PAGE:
Epstein case: Prince Andrew will have to prove that he does not sweat

Recently convicted of child sex trafficking, Ghislaine Maxwell is infamous for providing young prey to her companion, billionaire Jeffrey Epstein, who committed suicide in prison in August 2019 before being put on trial. In 1999, it was she who organized the presentations between the American pedophile and Prince Andrew, second son of Queen Elizabeth II.

In 2001, at Ghislaine Maxwell’s, Epstein introduced to the prince the American Virginia Roberts, then aged 17, who belonged to his network of minors. The one who is now called Virginia Giuffre accuses the prince of having sexually assaulted her during this period. What the person strongly denies.

A complaint was filed by Virginia Giuffre on August 9, 2021. Surprisingly enough, one of the keys to the court case may well be … Prince Andrew’s sweating. Or rather its absence of perspiration. Because if the complainant evokes in her testimony the sweat of her alleged assailant, he now defends himself by affirming that he is affected by a medical condition because of which it is impossible for him to sweat.

Anhydrosis or hypohydrosis

The BBC is rebroadcasting a video from 2019 in which the prince evokes this particularity. Virginie Giuffre’s lawyers will obviously not be satisfied with this: they have called on the member of the British royal family to provide “All documents relating to [sa] supposed anhidrosis, hypohidrosis, or [son] inability to sweat “. Anhidrosis refers to the absence of sweating, while hypohidrosis is insufficient sweat.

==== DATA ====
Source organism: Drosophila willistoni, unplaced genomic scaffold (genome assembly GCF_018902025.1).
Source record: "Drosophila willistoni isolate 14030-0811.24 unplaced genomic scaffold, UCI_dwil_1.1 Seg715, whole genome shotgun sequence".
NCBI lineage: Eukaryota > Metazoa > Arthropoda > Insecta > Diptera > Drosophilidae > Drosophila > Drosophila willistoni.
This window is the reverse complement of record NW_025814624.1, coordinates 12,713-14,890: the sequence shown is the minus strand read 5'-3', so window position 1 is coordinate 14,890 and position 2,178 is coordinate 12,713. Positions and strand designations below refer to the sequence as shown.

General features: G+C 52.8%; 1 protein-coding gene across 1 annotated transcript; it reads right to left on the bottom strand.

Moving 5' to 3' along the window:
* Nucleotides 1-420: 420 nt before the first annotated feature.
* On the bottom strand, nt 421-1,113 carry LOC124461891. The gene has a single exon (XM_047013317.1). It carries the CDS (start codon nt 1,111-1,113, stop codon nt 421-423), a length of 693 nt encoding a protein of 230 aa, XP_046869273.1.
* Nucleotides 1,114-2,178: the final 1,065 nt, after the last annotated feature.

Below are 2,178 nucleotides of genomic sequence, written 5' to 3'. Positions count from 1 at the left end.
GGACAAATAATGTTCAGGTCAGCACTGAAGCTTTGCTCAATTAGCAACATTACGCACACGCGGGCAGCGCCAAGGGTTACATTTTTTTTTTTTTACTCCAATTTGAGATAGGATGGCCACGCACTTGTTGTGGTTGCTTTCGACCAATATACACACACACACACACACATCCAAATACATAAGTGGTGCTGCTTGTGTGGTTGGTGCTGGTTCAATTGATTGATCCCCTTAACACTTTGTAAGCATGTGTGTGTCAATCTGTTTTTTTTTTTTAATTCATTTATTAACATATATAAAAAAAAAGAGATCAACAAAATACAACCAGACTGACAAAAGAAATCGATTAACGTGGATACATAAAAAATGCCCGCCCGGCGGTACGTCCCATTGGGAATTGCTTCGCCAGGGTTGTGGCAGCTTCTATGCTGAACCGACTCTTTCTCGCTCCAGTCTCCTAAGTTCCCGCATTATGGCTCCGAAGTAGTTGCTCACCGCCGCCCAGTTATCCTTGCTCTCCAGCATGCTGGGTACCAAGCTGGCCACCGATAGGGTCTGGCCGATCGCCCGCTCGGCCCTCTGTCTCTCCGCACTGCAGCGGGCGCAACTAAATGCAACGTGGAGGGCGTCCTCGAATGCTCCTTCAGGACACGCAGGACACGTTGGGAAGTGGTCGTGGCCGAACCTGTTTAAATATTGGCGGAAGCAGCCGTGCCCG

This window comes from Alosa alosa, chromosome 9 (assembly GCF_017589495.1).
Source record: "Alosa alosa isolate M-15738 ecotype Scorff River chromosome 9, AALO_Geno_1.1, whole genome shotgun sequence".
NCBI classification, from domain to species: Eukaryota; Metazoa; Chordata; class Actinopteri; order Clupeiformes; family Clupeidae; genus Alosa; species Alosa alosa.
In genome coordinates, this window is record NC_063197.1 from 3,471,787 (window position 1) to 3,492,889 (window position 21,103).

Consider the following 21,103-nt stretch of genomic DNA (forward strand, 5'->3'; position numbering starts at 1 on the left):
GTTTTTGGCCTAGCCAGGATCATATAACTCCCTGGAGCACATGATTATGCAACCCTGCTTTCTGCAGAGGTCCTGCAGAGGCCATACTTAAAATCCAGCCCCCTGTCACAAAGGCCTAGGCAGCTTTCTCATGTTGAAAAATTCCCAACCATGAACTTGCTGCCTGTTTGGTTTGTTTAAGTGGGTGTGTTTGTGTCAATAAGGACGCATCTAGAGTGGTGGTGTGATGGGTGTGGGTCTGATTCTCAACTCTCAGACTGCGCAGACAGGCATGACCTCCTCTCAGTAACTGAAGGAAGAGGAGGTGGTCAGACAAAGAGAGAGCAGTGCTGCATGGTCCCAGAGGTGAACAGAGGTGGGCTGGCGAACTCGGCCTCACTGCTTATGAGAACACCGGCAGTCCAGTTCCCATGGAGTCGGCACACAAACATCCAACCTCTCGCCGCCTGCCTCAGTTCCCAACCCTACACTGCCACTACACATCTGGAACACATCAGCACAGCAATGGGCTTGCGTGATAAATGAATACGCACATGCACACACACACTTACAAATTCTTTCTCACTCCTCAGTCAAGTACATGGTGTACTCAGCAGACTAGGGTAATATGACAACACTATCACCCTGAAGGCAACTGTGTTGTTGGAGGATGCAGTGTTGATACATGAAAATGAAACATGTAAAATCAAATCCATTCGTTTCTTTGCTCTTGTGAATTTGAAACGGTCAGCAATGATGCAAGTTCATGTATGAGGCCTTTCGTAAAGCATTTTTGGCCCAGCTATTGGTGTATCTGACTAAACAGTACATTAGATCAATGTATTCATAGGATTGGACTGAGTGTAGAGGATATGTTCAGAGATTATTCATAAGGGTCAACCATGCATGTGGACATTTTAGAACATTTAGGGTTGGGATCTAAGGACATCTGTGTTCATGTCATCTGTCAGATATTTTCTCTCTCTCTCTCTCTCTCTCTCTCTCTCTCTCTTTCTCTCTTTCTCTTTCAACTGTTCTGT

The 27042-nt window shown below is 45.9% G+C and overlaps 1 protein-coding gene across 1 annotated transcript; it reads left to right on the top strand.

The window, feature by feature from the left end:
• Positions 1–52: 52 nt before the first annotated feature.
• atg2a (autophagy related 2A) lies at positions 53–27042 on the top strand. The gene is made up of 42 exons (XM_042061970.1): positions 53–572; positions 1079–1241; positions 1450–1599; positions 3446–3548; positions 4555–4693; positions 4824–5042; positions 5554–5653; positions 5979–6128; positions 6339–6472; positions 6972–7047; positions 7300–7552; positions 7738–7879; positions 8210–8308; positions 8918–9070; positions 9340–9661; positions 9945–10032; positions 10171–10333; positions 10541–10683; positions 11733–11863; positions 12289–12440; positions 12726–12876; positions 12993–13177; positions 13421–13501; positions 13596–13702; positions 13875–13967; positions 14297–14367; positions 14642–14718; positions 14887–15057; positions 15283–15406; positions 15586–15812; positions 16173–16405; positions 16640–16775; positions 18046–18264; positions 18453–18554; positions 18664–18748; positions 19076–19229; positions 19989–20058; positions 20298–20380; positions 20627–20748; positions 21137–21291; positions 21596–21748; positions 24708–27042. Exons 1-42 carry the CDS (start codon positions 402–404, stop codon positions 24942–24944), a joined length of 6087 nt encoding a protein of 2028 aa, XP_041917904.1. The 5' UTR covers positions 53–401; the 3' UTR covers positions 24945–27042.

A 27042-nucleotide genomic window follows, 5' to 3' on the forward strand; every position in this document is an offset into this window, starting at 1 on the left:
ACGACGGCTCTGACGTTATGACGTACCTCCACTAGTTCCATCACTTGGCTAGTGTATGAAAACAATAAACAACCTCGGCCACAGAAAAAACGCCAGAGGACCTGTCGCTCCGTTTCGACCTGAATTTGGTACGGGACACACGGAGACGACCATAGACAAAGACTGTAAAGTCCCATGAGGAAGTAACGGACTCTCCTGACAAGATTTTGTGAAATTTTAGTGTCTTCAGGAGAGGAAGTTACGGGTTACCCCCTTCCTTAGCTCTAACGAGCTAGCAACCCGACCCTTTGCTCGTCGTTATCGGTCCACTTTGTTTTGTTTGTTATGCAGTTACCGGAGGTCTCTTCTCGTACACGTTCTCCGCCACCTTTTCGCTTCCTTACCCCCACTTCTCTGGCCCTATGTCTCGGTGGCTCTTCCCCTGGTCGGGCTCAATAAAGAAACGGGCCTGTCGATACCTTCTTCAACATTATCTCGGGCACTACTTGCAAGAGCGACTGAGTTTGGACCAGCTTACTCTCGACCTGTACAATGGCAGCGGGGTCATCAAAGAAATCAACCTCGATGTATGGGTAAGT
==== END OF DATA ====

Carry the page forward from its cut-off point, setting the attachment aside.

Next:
For the moment, the prince apparently refuses to provide such proof. He made it known through his lawyers that this “Concerns private and confidential information”. They ended up adding that he did not have any such medical document, which is a very different justification.

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Will Prince Andrew have to undergo medical examinations in order to prove that he is not sweating, so as to call into question the testimony of Virginia Giuffre? The future will tell.


Source: Slate.fr by www.slate.fr.

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